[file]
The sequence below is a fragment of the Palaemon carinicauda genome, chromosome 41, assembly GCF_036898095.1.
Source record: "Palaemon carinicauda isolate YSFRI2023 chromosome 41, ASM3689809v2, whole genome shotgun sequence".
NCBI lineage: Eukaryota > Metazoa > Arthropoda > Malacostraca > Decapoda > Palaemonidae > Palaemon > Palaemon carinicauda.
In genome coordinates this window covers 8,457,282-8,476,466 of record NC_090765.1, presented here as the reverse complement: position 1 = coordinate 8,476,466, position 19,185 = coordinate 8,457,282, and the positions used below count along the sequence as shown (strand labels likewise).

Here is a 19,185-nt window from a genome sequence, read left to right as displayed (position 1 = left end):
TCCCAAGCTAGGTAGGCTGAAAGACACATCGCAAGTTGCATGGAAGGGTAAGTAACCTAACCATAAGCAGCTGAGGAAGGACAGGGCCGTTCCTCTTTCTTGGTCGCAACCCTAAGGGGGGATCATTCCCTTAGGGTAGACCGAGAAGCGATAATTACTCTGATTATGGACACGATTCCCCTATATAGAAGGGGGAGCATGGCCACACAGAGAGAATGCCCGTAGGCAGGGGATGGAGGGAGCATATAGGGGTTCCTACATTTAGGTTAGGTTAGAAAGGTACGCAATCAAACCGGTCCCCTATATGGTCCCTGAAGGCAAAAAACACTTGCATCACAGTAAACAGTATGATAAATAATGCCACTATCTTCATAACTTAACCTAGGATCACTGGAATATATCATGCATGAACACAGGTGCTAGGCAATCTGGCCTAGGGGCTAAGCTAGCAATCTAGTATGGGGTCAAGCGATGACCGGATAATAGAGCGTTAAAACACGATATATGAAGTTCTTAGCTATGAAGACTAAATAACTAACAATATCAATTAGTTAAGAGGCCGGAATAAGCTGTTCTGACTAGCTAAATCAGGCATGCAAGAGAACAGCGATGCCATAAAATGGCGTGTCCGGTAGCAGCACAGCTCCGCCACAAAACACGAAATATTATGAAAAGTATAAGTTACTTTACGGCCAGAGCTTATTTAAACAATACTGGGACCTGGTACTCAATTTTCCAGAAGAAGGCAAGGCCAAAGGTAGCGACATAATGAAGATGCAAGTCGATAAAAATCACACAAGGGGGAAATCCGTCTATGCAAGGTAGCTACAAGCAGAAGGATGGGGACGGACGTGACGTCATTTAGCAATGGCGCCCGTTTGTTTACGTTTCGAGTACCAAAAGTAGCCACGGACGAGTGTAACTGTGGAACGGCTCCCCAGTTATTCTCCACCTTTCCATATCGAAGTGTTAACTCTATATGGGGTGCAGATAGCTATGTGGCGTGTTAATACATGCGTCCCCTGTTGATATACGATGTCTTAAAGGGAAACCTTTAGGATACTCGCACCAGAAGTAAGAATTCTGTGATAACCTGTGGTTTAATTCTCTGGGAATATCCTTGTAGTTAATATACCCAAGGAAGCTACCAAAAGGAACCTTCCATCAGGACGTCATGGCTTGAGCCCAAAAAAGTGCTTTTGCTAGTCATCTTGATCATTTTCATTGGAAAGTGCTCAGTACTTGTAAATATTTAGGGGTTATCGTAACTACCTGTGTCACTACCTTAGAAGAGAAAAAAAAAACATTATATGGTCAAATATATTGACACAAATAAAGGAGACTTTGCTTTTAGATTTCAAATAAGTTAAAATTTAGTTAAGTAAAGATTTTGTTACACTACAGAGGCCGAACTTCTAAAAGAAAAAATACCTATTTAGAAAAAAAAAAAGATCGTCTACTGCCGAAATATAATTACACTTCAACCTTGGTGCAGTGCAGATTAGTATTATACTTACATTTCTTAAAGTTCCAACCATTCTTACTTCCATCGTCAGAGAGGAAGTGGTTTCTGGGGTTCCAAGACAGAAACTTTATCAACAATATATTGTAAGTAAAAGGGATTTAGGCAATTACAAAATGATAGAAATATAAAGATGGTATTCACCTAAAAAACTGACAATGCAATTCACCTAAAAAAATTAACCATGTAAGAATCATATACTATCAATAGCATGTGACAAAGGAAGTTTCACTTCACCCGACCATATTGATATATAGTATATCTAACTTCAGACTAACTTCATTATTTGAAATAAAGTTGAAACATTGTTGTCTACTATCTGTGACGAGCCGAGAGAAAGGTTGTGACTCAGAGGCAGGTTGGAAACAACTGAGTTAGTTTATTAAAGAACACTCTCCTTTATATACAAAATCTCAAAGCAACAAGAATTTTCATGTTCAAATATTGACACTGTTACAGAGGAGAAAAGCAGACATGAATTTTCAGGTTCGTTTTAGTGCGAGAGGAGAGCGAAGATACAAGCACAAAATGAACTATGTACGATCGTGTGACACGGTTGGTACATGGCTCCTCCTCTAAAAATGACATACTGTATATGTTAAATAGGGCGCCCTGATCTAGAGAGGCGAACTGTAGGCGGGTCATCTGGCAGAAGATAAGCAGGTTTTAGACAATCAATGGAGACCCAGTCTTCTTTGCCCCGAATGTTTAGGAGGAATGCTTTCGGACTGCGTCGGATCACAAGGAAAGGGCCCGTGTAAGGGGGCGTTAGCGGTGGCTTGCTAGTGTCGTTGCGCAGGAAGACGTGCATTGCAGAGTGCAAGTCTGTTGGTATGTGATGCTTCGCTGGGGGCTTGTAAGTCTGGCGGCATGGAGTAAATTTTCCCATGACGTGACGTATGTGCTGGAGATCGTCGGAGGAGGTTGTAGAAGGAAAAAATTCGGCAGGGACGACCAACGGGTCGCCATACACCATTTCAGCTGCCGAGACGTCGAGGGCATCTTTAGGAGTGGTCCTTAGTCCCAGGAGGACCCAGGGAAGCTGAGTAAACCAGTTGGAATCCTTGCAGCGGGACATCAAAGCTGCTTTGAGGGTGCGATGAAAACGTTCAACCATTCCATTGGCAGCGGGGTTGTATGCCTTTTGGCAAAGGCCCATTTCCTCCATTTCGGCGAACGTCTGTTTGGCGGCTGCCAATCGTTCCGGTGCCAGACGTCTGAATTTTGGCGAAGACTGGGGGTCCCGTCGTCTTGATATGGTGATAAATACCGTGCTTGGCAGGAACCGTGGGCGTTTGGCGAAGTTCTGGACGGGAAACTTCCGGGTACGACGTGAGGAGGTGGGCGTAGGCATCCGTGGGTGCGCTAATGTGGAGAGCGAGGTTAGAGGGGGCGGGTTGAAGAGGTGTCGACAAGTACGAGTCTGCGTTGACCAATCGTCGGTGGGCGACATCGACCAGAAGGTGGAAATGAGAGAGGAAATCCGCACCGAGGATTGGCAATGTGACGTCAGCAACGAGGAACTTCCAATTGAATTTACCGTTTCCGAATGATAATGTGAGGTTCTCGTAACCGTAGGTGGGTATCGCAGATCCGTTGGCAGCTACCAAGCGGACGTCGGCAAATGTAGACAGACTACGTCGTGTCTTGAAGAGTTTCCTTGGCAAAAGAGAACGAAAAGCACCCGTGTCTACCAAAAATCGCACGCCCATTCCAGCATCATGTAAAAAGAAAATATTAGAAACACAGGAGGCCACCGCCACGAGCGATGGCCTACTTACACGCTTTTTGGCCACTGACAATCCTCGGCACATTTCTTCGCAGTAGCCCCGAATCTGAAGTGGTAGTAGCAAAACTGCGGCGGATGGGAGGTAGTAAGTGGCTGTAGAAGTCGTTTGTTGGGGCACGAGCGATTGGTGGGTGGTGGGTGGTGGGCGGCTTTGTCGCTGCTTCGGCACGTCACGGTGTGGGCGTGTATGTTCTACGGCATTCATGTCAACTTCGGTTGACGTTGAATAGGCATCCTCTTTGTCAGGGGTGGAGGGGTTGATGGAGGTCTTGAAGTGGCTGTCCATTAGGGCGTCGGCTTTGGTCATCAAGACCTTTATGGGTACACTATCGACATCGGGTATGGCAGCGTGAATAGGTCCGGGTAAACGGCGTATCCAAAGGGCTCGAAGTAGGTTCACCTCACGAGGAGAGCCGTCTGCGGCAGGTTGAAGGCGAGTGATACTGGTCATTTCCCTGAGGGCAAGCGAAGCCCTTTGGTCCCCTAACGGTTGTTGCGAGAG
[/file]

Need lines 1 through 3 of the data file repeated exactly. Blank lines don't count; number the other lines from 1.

The sequence below is a fragment of the Palaemon carinicauda genome, chromosome 41, assembly GCF_036898095.1.
Source record: "Palaemon carinicauda isolate YSFRI2023 chromosome 41, ASM3689809v2, whole genome shotgun sequence".
NCBI lineage: Eukaryota > Metazoa > Arthropoda > Malacostraca > Decapoda > Palaemonidae > Palaemon > Palaemon carinicauda.